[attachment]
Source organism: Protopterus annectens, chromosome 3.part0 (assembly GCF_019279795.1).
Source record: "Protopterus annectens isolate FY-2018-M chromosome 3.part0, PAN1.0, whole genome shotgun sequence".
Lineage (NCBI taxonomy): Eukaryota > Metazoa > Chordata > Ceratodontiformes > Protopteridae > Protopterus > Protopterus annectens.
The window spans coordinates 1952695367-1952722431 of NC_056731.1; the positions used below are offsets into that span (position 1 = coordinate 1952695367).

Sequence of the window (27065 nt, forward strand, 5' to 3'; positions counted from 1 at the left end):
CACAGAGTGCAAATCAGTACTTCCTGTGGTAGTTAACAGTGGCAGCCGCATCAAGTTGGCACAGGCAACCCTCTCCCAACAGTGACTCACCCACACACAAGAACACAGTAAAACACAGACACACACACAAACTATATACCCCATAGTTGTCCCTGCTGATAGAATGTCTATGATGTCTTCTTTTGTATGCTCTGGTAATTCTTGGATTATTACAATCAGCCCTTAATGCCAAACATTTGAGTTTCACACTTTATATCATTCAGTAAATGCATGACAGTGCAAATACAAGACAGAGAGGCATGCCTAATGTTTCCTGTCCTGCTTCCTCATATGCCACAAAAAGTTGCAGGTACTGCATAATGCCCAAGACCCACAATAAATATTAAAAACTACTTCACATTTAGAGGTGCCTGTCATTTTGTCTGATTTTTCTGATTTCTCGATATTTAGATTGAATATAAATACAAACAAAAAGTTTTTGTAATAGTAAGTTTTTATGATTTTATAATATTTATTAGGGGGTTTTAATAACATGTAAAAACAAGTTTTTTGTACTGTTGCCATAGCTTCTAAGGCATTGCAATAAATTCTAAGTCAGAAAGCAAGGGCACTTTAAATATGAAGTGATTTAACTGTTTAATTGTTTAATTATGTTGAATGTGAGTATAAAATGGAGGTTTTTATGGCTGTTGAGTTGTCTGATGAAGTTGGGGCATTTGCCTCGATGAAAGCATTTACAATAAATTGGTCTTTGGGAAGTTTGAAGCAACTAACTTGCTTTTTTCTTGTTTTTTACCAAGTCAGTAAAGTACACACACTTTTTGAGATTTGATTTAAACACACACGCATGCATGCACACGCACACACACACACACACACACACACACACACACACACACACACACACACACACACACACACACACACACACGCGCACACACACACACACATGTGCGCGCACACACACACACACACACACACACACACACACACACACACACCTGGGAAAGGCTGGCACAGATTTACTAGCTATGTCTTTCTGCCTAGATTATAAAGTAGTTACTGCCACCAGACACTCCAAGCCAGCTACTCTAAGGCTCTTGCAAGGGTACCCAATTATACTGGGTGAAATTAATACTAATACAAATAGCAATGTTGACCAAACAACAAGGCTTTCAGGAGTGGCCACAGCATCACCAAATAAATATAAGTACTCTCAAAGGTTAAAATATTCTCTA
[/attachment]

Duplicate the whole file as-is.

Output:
Source organism: Protopterus annectens, chromosome 3.part0 (assembly GCF_019279795.1).
Source record: "Protopterus annectens isolate FY-2018-M chromosome 3.part0, PAN1.0, whole genome shotgun sequence".
Lineage (NCBI taxonomy): Eukaryota > Metazoa > Chordata > Ceratodontiformes > Protopteridae > Protopterus > Protopterus annectens.
The window spans coordinates 1952695367-1952722431 of NC_056731.1; the positions used below are offsets into that span (position 1 = coordinate 1952695367).

Sequence of the window (27065 nt, forward strand, 5' to 3'; positions counted from 1 at the left end):
CACAGAGTGCAAATCAGTACTTCCTGTGGTAGTTAACAGTGGCAGCCGCATCAAGTTGGCACAGGCAACCCTCTCCCAACAGTGACTCACCCACACACAAGAACACAGTAAAACACAGACACACACACAAACTATATACCCCATAGTTGTCCCTGCTGATAGAATGTCTATGATGTCTTCTTTTGTATGCTCTGGTAATTCTTGGATTATTACAATCAGCCCTTAATGCCAAACATTTGAGTTTCACACTTTATATCATTCAGTAAATGCATGACAGTGCAAATACAAGACAGAGAGGCATGCCTAATGTTTCCTGTCCTGCTTCCTCATATGCCACAAAAAGTTGCAGGTACTGCATAATGCCCAAGACCCACAATAAATATTAAAAACTACTTCACATTTAGAGGTGCCTGTCATTTTGTCTGATTTTTCTGATTTCTCGATATTTAGATTGAATATAAATACAAACAAAAAGTTTTTGTAATAGTAAGTTTTTATGATTTTATAATATTTATTAGGGGGTTTTAATAACATGTAAAAACAAGTTTTTTGTACTGTTGCCATAGCTTCTAAGGCATTGCAATAAATTCTAAGTCAGAAAGCAAGGGCACTTTAAATATGAAGTGATTTAACTGTTTAATTGTTTAATTATGTTGAATGTGAGTATAAAATGGAGGTTTTTATGGCTGTTGAGTTGTCTGATGAAGTTGGGGCATTTGCCTCGATGAAAGCATTTACAATAAATTGGTCTTTGGGAAGTTTGAAGCAACTAACTTGCTTTTTTCTTGTTTTTTACCAAGTCAGTAAAGTACACACACTTTTTGAGATTTGATTTAAACACACACGCATGCATGCACACGCACACACACACACACACACACACACACACACACACACACACACACACACACACACACACACACACACACACGCGCACACACACACACACATGTGCGCGCACACACACACACACACACACACACACACACACACACACACACCTGGGAAAGGCTGGCACAGATTTACTAGCTATGTCTTTCTGCCTAGATTATAAAGTAGTTACTGCCACCAGACACTCCAAGCCAGCTACTCTAAGGCTCTTGCAAGGGTACCCAATTATACTGGGTGAAATTAATACTAATACAAATAGCAATGTTGACCAAACAACAAGGCTTTCAGGAGTGGCCACAGCATCACCAAATAAATATAAGTACTCTCAAAGGTTAAAATATTCTCTA